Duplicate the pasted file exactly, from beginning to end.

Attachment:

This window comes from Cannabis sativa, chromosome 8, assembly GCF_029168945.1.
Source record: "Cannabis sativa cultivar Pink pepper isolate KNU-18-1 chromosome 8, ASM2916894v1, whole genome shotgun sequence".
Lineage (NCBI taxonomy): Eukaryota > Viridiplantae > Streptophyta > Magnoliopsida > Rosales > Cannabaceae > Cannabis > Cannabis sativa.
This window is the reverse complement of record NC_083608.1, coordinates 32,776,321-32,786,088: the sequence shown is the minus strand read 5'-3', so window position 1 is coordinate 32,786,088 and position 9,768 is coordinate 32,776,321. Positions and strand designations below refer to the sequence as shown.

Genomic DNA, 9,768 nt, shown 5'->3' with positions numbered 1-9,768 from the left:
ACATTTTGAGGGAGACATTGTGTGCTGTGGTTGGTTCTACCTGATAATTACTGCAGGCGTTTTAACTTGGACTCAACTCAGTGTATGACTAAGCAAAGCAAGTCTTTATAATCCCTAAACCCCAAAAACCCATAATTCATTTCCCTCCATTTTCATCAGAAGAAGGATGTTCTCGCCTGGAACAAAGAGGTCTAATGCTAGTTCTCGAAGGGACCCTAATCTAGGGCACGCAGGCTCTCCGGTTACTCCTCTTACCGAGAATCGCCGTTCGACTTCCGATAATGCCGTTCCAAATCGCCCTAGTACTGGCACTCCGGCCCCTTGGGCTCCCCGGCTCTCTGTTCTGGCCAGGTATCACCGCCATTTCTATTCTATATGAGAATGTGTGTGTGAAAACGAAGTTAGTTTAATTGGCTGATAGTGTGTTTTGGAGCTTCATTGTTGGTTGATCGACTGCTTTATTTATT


This window comes from Cannabis sativa, chromosome 8, assembly GCF_029168945.1.
Source record: "Cannabis sativa cultivar Pink pepper isolate KNU-18-1 chromosome 8, ASM2916894v1, whole genome shotgun sequence".
Lineage (NCBI taxonomy): Eukaryota > Viridiplantae > Streptophyta > Magnoliopsida > Rosales > Cannabaceae > Cannabis > Cannabis sativa.
This window is the reverse complement of record NC_083608.1, coordinates 32,776,321-32,786,088: the sequence shown is the minus strand read 5'-3', so window position 1 is coordinate 32,786,088 and position 9,768 is coordinate 32,776,321. Positions and strand designations below refer to the sequence as shown.

Genomic DNA, 9,768 nt, shown 5'->3' with positions numbered 1-9,768 from the left:
ACATTTTGAGGGAGACATTGTGTGCTGTGGTTGGTTCTACCTGATAATTACTGCAGGCGTTTTAACTTGGACTCAACTCAGTGTATGACTAAGCAAAGCAAGTCTTTATAATCCCTAAACCCCAAAAACCCATAATTCATTTCCCTCCATTTTCATCAGAAGAAGGATGTTCTCGCCTGGAACAAAGAGGTCTAATGCTAGTTCTCGAAGGGACCCTAATCTAGGGCACGCAGGCTCTCCGGTTACTCCTCTTACCGAGAATCGCCGTTCGACTTCCGATAATGCCGTTCCAAATCGCCCTAGTACTGGCACTCCGGCCCCTTGGGCTCCCCGGCTCTCTGTTCTGGCCAGGTATCACCGCCATTTCTATTCTATATGAGAATGTGTGTGTGAAAACGAAGTTAGTTTAATTGGCTGATAGTGTGTTTTGGAGCTTCATTGTTGGTTGATCGACTGCTTTATTTATT